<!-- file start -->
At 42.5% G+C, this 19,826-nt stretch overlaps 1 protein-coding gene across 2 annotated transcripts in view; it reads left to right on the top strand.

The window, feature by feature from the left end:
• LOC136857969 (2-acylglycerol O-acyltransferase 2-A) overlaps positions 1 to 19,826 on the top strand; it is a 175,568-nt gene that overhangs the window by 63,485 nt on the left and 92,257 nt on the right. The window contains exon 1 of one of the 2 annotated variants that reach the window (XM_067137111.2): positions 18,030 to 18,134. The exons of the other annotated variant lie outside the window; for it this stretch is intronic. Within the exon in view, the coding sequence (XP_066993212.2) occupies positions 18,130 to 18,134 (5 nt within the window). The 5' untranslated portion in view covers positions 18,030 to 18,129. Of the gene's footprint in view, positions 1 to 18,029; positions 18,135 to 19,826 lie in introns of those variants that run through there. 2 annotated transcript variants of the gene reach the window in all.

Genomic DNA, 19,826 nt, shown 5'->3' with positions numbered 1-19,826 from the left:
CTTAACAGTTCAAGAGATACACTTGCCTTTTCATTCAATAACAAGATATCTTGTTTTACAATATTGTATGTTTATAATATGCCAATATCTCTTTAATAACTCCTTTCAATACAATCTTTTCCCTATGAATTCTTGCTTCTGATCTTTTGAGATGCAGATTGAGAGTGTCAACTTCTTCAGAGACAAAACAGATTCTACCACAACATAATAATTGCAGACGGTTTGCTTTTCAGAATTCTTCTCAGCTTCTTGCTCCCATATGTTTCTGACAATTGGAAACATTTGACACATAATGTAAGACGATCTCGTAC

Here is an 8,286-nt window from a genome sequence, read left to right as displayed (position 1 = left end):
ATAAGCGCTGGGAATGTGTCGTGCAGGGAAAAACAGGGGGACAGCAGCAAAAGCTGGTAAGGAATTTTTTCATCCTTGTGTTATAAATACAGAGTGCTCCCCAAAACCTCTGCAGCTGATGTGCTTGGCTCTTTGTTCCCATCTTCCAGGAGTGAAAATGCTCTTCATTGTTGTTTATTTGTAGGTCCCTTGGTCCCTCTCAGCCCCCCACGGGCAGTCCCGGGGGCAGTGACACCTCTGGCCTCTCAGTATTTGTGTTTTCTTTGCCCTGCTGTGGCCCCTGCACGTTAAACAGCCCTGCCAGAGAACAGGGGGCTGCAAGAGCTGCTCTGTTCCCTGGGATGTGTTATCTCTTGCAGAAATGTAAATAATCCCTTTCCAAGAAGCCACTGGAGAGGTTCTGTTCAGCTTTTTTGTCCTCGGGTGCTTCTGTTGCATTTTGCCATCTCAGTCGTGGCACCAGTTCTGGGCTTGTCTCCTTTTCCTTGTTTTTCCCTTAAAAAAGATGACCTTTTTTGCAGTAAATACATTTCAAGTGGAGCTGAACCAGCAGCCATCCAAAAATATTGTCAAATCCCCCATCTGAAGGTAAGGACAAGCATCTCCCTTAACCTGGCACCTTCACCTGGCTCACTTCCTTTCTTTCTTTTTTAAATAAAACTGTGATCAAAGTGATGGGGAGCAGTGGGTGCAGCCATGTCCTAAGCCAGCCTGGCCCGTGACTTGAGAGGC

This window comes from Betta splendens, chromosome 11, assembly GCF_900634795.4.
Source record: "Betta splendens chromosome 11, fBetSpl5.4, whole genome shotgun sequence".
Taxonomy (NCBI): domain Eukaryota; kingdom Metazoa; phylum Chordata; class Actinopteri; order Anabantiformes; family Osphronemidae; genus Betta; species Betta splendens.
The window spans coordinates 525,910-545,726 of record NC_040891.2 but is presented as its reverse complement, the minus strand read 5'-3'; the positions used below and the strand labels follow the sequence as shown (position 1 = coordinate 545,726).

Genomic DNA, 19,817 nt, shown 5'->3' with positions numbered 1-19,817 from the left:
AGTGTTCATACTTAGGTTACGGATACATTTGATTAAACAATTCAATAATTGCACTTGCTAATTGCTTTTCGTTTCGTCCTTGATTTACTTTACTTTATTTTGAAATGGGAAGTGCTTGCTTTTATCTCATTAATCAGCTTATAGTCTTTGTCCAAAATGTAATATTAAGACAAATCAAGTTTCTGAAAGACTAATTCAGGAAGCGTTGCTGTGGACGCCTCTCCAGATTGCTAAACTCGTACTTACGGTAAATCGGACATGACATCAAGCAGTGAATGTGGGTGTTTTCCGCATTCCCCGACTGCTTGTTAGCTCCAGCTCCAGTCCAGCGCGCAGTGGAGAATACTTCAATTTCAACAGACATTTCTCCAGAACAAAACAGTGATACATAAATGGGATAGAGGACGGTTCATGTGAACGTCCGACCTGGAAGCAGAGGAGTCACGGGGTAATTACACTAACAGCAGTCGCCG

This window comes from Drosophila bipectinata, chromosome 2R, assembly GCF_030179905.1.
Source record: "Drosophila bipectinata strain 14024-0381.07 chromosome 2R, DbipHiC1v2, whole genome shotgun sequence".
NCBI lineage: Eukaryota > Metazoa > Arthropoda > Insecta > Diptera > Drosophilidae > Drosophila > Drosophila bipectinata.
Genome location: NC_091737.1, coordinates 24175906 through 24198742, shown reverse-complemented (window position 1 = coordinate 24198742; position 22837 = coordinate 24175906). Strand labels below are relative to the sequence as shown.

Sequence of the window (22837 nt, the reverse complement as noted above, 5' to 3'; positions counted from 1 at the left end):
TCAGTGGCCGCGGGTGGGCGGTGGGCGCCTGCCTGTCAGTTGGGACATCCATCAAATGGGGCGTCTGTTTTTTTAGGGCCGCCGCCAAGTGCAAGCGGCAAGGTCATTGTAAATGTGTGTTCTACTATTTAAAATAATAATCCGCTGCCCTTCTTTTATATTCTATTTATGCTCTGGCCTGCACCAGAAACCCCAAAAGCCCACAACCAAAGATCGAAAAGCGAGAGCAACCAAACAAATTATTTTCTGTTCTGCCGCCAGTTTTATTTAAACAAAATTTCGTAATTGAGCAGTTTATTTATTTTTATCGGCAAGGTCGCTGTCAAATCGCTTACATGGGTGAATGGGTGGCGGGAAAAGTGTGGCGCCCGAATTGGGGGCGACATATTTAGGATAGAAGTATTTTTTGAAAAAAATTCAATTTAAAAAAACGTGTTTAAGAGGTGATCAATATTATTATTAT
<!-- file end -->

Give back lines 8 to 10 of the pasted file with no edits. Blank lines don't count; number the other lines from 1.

This window comes from Betta splendens, chromosome 11, assembly GCF_900634795.4.
Source record: "Betta splendens chromosome 11, fBetSpl5.4, whole genome shotgun sequence".
Taxonomy (NCBI): domain Eukaryota; kingdom Metazoa; phylum Chordata; class Actinopteri; order Anabantiformes; family Osphronemidae; genus Betta; species Betta splendens.